After many, many unsuccessful attempts to get into Apple’s App Store, Facebook’s Gaming app is finally out on iOS. But it’s missing an important functionality — gaming. And Facebook’s not too happy about it.
In a statement given to The Verge, Facebook COO Sheryl Sandberg criticized Apple’s App Store rules, which bans gaming platforms (that aren’t built by Apple). “Unfortunately, we had to remove gameplay functionality entirely in order to get Apple’s approval on the standalone Facebook Gaming app — meaning iOS users have an inferior experience to those using Android,” said Sandberg.
As is, the app is focused on discovering gaming content, watching game streams, and connecting with other gamers. A feature on the Android version called Instant Games, which allows users to play several mini games, isn’t available on iOS.
“Play instant games anytime, anywhere, without having to download. Because when you want to play, nothing should stop you,” says the app’s description on Google Play. On the iOS version, the “Play” section was crossed out. Next to an asterisk was a sarcastic note: Edited on iPhone. (The image has since been removed.)”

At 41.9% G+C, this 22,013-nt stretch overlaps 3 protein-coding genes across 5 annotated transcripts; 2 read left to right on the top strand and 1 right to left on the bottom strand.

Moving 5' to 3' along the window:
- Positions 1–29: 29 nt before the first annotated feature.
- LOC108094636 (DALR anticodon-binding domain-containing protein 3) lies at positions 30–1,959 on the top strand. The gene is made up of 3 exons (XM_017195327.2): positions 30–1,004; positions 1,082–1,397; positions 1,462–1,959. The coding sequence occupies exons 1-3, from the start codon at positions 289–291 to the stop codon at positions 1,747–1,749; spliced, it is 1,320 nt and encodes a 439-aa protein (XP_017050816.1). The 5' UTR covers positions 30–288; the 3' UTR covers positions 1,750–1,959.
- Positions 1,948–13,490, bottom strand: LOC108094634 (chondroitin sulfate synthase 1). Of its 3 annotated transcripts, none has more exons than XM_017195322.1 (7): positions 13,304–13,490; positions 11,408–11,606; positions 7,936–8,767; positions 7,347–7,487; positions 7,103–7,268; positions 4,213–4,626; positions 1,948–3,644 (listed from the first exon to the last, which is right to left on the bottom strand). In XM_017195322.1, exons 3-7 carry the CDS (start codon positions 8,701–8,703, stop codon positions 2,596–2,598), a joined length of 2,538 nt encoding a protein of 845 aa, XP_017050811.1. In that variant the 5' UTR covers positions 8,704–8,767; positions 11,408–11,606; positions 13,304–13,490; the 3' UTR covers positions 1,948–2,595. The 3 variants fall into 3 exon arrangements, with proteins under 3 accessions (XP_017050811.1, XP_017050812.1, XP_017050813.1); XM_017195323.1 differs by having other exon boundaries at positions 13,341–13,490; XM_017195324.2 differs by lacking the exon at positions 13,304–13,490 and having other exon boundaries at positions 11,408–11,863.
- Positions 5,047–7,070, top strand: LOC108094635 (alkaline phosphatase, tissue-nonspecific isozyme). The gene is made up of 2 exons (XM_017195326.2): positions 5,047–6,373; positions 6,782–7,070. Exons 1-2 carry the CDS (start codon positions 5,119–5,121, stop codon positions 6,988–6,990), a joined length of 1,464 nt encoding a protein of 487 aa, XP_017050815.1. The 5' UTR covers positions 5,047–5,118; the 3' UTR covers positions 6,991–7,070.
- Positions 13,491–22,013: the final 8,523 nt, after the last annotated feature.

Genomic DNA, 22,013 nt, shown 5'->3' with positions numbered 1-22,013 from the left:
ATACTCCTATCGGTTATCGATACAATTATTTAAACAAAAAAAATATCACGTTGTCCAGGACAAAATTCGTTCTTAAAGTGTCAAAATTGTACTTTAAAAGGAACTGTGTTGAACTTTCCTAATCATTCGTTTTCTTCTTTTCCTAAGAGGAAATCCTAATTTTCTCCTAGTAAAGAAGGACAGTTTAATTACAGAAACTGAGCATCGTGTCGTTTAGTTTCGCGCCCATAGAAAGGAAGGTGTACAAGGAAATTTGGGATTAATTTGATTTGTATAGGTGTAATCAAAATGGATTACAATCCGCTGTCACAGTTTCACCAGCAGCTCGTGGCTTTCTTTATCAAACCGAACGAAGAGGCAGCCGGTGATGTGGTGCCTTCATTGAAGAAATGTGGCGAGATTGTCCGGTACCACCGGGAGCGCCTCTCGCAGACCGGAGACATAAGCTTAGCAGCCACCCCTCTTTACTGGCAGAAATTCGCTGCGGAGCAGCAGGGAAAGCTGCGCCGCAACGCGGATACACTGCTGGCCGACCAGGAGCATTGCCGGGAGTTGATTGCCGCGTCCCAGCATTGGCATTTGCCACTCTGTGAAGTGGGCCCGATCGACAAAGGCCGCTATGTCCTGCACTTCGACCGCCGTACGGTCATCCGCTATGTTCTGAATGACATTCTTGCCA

The burn is real.
The clash between Apple and Facebook mainly revolves around the definition of the app’s “main purpose.” Apple claims the app breaks its App Store rules about apps whose main purpose is distributing games, while Facebook says the app is mostly about streaming gaming videos. Apple’s rationale is that it cannot examine and approve individual games on such services. However, services on the other end of these decisions, such as Basecamp and Spotify, claim it’s about Apple exerting power over their platforms.
Vivek Sharma, Facebook’s vice president for gaming, told the New York Times that Apple has created “shared pain across the games industry, which ultimately hurts players and developers and severely hamstrings innovation on mobile for other types of formats like cloud gaming.”
Facebook’s criticism comes just a day after Microsoft voiced a similar complaint against Apple. The company reacted to Apple disallowing its xCloud platform on the App Store, saying Apple’s rules about gaming apps are unfair.
The pressure from Microsoft and Facebook is currently informal; no one is suing anyone (yet). But Apple is on the receiving end of an EU antitrust investigation surrounding its App Store rules, and complaints by other internet giants certainly won’t help its case.